Take the 2-minute tour ×
Mathematics Stack Exchange is a question and answer site for people studying math at any level and professionals in related fields. It's 100% free, no registration required.

Let $G$ be a graph with $p$ vertices, with minimum degree $d$. Suppose $d \leq p/2$. Prove that $G$ has a matching of size at least $d$.

Any advice on how to approach this question?

I'm trying to do it with (strong) induction:

Show it holds for base case $p=1$ (this is trivial).

Induction Hypothesis: Assume $p > 1$. For any $p' < p$, A graph of $p'$ vertices with minimum degree $d \leq p'/2$ has a matching of size at least $d$.

Now, consider a graph $G$ with min degree $d$ and $p$ vertices. Pick a vertex $v$ in $G$ such that the mindeg(G-v) = d. Case 1: $d < p/2$. Case 2: $d = p/2$.

Case 1: Now, G-v is a graph. G-v has min deg $d$. G-v has $p' < p$ vertices. $d \leq p'/2$. Now, by the induction hypothesis, G-v has a matching of size $d$. Then clearly, $G$ has a matching of size $d$ since adding a vertex and more edges will not reduce the matching's validity or size.

Case 2: ??

share|improve this question

1 Answer 1

Try induction on $d$ instead.

But don't think in terms of induction, think in terms of graphs. Try to understand why the claim is true for $d = 1$, why it's true for $d = 2$, why for $d = 3$. If you can figure out these cases you can probably come up with an inductive argument.

Did you notice that $p \geq 2d$ is a necessary condition for the existence of a matching of size $d$?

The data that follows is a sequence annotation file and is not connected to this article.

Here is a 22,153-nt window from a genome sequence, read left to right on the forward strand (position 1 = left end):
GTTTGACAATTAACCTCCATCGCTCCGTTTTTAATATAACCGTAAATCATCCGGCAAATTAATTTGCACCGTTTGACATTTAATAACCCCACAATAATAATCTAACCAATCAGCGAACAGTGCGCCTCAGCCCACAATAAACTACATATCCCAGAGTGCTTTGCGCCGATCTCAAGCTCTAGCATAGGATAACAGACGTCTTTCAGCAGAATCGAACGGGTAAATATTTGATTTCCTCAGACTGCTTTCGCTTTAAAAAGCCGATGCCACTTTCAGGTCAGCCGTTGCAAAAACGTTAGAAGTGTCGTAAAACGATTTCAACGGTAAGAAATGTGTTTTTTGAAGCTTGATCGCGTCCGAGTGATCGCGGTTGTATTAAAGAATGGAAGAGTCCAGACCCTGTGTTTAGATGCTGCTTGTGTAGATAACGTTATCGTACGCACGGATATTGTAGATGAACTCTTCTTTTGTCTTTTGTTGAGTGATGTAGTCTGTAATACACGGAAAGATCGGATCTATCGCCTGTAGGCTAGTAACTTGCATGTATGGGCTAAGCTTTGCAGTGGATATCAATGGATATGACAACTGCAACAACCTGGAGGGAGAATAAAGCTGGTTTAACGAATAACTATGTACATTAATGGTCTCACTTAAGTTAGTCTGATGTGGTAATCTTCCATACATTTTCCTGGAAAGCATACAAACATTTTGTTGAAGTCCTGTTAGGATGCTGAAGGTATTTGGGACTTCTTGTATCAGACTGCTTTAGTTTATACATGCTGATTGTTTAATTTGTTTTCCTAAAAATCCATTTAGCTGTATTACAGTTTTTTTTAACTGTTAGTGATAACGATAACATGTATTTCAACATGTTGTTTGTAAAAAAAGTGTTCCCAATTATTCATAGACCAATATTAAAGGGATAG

One common approach for proving theorems of this general nature, showing that there exists some object of size $X$ given some conditions, is to construct the elements of the object one by one. That's why induction on $d$ is a-priori more appropriate here.

Your partial argument doesn't address the problem at all. The case $d < p/2$ you handled is exactly the case which requires no reasoning. So you haven't done much more than just write out the general form of an inductive argument. The reason is that inducting on $p$ just doesn't work. Next time, don't give up so fast, try induction on all relevant parameters, as well as other proof methods. For each of them you should be able to write this kind of skeleton pretty fast, and concentrate on the non-schematic part.

share|improve this answer

Your Answer


By posting your answer, you agree to the privacy policy and terms of service.

Not the answer you're looking for? Browse other questions tagged or ask your own question.